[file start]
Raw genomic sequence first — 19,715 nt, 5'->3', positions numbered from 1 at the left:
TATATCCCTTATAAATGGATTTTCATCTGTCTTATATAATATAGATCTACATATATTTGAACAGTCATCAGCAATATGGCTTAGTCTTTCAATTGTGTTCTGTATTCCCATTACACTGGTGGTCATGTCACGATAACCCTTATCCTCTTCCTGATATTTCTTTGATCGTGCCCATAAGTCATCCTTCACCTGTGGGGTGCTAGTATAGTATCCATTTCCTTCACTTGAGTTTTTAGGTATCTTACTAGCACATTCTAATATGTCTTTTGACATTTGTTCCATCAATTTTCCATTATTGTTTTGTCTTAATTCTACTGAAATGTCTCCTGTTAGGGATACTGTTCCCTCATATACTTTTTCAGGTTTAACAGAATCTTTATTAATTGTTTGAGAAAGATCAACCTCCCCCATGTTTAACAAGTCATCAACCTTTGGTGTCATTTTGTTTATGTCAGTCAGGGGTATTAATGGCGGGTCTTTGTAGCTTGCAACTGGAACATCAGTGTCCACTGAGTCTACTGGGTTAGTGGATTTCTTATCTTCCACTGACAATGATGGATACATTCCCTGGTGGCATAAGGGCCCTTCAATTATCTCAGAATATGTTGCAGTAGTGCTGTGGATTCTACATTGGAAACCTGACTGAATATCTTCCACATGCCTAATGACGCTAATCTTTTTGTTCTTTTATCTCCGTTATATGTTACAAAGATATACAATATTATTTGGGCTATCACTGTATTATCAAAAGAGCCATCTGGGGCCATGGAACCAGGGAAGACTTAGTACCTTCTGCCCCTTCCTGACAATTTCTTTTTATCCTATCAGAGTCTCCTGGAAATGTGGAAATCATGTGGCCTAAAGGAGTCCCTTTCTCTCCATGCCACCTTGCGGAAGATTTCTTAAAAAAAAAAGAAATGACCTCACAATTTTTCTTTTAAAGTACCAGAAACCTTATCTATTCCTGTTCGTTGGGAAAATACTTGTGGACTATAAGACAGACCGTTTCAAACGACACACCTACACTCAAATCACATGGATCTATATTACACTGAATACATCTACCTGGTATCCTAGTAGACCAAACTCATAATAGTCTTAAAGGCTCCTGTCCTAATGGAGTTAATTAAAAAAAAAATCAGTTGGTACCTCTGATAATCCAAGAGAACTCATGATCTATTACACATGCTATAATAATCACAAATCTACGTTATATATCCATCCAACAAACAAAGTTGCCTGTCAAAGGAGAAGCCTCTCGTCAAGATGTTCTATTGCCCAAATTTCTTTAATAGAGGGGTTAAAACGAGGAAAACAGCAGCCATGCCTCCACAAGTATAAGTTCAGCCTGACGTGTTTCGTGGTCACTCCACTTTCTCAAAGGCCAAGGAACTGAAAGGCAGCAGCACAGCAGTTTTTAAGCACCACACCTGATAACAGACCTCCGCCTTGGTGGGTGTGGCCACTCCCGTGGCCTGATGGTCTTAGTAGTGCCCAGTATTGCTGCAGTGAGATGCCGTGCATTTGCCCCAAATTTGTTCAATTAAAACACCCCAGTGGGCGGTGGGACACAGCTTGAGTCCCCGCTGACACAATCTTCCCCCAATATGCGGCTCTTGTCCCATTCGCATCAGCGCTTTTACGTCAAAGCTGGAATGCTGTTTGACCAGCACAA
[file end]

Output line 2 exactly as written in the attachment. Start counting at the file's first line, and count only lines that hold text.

TATATCCCTTATAAATGGATTTTCATCTGTCTTATATAATATAGATCTACATATATTTGAACAGTCATCAGCAATATGGCTTAGTCTTTCAATTGTGTTCTGTATTCCCATTACACTGGTGGTCATGTCACGATAACCCTTATCCTCTTCCTGATATTTCTTTGATCGTGCCCATAAGTCATCCTTCACCTGTGGGGTGCTAGTATAGTATCCATTTCCTTCACTTGAGTTTTTAGGTATCTTACTAGCACATTCTAATATGTCTTTTGACATTTGTTCCATCAATTTTCCATTATTGTTTTGTCTTAATTCTACTGAAATGTCTCCTGTTAGGGATACTGTTCCCTCATATACTTTTTCAGGTTTAACAGAATCTTTATTAATTGTTTGAGAAAGATCAACCTCCCCCATGTTTAACAAGTCATCAACCTTTGGTGTCATTTTGTTTATGTCAGTCAGGGGTATTAATGGCGGGTCTTTGTAGCTTGCAACTGGAACATCAGTGTCCACTGAGTCTACTGGGTTAGTGGATTTCTTATCTTCCACTGACAATGATGGATACATTCCCTGGTGGCATAAGGGCCCTTCAATTATCTCAGAATATGTTGCAGTAGTGCTGTGGATTCTACATTGGAAACCTGACTGAATATCTTCCACATGCCTAATGACGCTAATCTTTTTGTTCTTTTATCTCCGTTATATGTTACAAAGATATACAATATTATTTGGGCTATCACTGTATTATCAAAAGAGCCATCTGGGGCCATGGAACCAGGGAAGACTTAGTACCTTCTGCCCCTTCCTGACAATTTCTTTTTATCCTATCAGAGTCTCCTGGAAATGTGGAAATCATGTGGCCTAAAGGAGTCCCTTTCTCTCCATGCCACCTTGCGGAAGATTTCTTAAAAAAAAAAGAAATGACCTCACAATTTTTCTTTTAAAGTACCAGAAACCTTATCTATTCCTGTTCGTTGGGAAAATACTTGTGGACTATAAGACAGACCGTTTCAAACGACACACCTACACTCAAATCACATGGATCTATATTACACTGAATACATCTACCTGGTATCCTAGTAGACCAAACTCATAATAGTCTTAAAGGCTCCTGTCCTAATGGAGTTAATTAAAAAAAAAATCAGTTGGTACCTCTGATAATCCAAGAGAACTCATGATCTATTACACATGCTATAATAATCACAAATCTACGTTATATATCCATCCAACAAACAAAGTTGCCTGTCAAAGGAGAAGCCTCTCGTCAAGATGTTCTATTGCCCAAATTTCTTTAATAGAGGGGTTAAAACGAGGAAAACAGCAGCCATGCCTCCACAAGTATAAGTTCAGCCTGACGTGTTTCGTGGTCACTCCACTTTCTCAAAGGCCAAGGAACTGAAAGGCAGCAGCACAGCAGTTTTTAAGCACCACACCTGATAACAGACCTCCGCCTTGGTGGGTGTGGCCACTCCCGTGGCCTGATGGTCTTAGTAGTGCCCAGTATTGCTGCAGTGAGATGCCGTGCATTTGCCCCAAATTTGTTCAATTAAAACACCCCAGTGGGCGGTGGGACACAGCTTGAGTCCCCGCTGACACAATCTTCCCCCAATATGCGGCTCTTGTCCCATTCGCATCAGCGCTTTTACGTCAAAGCTGGAATGCTGTTTGACCAGCACAA